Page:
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The report said V2V "will increase the cost of a new car that, on average, cost almost $31,000 in 2013"

While vehicle-to-vehicle (V2V) communication is seen as a potentially life-saving technology (which happens to be gaining traction, thanks to the U.S. National Highway Traffic Safety Administration, or NHTSA), some worry what the costs to implement V2V will mean for the auto industry and consumers. 

A new report from The Detroit News raises some questions on the topic, saying that V2V will add weight and higher costs to future cars and trucks. 

The extra weight is problematic because fuel standards are tightening, and that weight won't help autos meet such regulations. In August 2012, the White House finalized the long-discussed 54.5 mpg fuel efficiency standards, which will boost fuel economy in cars and light trucks by the year 2025. 

Aside from weight, the report said V2V "will increase the cost of a new car that, on average, cost almost $31,000 in 2013." That's in addition to the estimated extra $3,000 added to the cost of a new car or truck by the year 2025 thanks to the fuel regulations. 

The Detroit News went on to say that V2V regulation may not be necessary since the auto technologies we have today, such as lane assist and blind-spot warnings, are enough to warn us of impending accidents.


In other words, the government is forcing a technology that not everyone will want or maybe even need. Automakers have voiced concerns in the past regarding V2V communications, saying that such technology could add thousands of dollars to the price tags of new vehicles, making them more difficult to sell. 

Automakers like Audi, Volkswagen, BMW, Ford, General Motors, Honda and Toyota have all started developing some type of V2V technology, but NHTSA's new push for making such technology required in new vehicles will likely put forward some sort of standard to ensure that everyone is on the same page and that vehicles from different automakers can communicate with one another effectively.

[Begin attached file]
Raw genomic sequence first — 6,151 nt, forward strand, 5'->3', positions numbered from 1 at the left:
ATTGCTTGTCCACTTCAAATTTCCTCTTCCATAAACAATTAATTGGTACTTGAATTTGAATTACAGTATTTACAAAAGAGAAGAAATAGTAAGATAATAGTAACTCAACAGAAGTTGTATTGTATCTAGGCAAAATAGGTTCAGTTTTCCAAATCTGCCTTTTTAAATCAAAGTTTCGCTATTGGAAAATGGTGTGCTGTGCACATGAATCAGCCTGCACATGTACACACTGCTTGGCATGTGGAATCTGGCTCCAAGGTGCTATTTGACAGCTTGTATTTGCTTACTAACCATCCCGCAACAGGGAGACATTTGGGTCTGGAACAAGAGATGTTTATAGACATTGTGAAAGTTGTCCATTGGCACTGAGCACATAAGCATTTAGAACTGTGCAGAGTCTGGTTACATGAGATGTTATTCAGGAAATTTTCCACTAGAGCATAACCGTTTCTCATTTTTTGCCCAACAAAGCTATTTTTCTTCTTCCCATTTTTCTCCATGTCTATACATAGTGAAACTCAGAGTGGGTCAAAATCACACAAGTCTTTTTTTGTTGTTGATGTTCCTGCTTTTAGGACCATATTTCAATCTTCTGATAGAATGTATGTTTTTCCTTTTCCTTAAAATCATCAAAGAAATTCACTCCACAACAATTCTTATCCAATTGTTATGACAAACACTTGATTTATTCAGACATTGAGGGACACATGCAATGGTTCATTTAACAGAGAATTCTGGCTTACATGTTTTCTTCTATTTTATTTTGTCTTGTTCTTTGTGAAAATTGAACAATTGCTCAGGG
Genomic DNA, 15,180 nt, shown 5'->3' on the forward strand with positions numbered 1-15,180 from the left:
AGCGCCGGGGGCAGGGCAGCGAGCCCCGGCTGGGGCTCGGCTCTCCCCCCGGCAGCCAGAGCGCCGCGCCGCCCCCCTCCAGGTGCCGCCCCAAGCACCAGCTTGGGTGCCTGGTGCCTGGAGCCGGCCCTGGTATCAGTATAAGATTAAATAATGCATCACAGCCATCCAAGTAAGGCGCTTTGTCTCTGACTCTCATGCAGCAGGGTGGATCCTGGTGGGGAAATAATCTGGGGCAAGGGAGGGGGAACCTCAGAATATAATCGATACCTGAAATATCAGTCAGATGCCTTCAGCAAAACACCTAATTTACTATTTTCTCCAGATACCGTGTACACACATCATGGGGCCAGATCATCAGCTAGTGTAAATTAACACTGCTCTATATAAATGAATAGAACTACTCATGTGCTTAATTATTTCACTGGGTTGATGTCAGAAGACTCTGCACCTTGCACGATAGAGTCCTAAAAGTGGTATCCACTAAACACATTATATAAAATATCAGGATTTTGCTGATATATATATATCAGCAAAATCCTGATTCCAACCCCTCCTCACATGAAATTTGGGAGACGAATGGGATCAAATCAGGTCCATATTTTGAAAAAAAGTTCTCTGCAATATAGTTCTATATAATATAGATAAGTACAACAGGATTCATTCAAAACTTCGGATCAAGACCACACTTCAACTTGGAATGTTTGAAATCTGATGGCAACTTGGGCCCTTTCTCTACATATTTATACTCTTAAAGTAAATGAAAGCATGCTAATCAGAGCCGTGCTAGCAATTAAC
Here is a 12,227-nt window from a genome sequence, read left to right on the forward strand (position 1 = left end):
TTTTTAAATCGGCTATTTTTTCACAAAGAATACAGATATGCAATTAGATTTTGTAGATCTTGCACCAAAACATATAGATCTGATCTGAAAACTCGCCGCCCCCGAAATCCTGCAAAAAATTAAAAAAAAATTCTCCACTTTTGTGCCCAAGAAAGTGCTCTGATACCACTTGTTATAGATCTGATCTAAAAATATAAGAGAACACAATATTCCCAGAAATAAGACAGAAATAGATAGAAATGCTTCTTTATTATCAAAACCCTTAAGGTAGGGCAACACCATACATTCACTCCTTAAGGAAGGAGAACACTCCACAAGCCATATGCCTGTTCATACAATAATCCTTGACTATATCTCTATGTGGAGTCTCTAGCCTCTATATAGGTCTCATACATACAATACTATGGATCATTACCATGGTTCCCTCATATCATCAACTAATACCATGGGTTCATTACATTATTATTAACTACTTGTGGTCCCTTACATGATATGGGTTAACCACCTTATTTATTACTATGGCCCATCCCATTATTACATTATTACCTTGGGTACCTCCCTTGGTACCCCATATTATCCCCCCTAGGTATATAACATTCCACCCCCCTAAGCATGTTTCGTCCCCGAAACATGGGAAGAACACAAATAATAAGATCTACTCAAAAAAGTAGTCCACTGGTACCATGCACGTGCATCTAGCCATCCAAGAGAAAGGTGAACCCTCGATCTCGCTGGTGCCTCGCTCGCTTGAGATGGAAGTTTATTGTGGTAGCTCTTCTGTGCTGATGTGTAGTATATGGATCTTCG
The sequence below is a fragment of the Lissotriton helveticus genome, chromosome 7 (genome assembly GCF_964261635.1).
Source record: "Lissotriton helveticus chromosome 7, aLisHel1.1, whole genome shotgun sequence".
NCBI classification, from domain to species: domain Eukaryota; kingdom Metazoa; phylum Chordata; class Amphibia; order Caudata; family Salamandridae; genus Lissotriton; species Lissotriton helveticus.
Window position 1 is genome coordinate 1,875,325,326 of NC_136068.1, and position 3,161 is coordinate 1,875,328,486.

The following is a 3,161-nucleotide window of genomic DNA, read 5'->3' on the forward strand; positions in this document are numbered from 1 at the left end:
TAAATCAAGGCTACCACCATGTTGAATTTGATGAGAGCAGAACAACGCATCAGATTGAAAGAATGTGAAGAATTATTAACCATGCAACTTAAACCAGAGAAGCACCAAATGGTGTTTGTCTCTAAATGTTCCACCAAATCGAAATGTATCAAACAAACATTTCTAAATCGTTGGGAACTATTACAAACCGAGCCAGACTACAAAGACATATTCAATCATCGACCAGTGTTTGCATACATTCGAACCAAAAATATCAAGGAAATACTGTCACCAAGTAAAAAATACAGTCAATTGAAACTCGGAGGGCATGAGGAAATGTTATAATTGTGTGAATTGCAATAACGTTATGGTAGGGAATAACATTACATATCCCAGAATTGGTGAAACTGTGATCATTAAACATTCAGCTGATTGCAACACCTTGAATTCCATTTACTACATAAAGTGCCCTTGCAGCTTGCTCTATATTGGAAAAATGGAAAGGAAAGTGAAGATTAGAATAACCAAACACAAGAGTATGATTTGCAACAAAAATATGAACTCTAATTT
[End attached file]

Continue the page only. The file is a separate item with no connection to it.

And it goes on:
V2V communications allow cars and trucks to "talk" with one another and their surroundings. The tech uses a 360-degree view of a vehicle’s surroundings, allowing the car to detect what the driver cannot. A dedicated short range radio network is also used to allow vehicles to communicate with each other up to 300 yards away. 

According to DOT, V2V could prevent 70 to 80 percent of vehicle crashes involving unimpaired drivers, which could help prevent thousands of deaths and injuries on U.S. roads annually.

The Detroit News report mentioned other potential V2V issues, such as the government's ability to handle the extra infrastructure and hacking. 

Last month, the NHTSA said it wanted to put V2V in all future cars and trucks. Transportation secretary Anthony Foxx wants to have new regulations ready by January 2017. 

Source: The Detroit News



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RE: We will eventually need this
By spamreader1 on 3/14/2014 2:09:37 PM , Rating: 2
I don't drive in cities, I can't image how difficult it would be to program a pick up to handle farm to market roads, or gravel roads safely without some poor farmer ending up in a ditch, culvert, or tree while pulling a loaded trailer around.

Why is it nearly every state the last few years seems to want to force the 35ish % of Americans that live in rural areas to do things that don't make any sense for those of us that live in rural areas?

It's no wonder several states keep having these grumbling matches of wanting to split their state up into smaller states. I have no problem with the 65ish % having autonomous vehicles, and I completely understand how beneficial they can be to the overcrowded cities. I'm just saying why force something on everyone because even if it's not wanted by a large population of people. If it's going to come to v2v why not just make it a city tax, and everyone use v2v in a taxi or mass transit type system? Then you won't have to own a vehicle at all.

I just don't understand how the rights/privileges of the metropolitan cities have to outweigh mine when the rural population are the ones that basically feed the cities anyway. Without the rural infrastructure, city life would be nearly impossible. We're already being taxed out of existence or forced off our land by eminent domain laws anyway. Why keep putting the thumb down on us hard working folks to provide for everyone that enjoys many amenities of the cities?

I'm ending my rant now of someones prediction of v2v. And I'm not focusing on your post specifically Mint, you said nothing wrong at all.


RE: We will eventually need this
By Mint on 3/15/2014 6:58:43 AM , Rating: 1
The mandatory part of V2V is going to be little more than an "I am here" beacon for safety, and certainly not going to send a farmer into a ditch or a tree. You aren't doing a favor to the image of rural folk by making such silly assumptions.

For things this cheap, it makes no sense to make it "city only". If, to appease people like you, they made a regulation that cars made after 2018 need to have V2V to drive in cities, then how many people will choose not to have it? How much will resale value go down for a car without it? How pissed will people be when they get tickets for driving in town without V2V on their new car?


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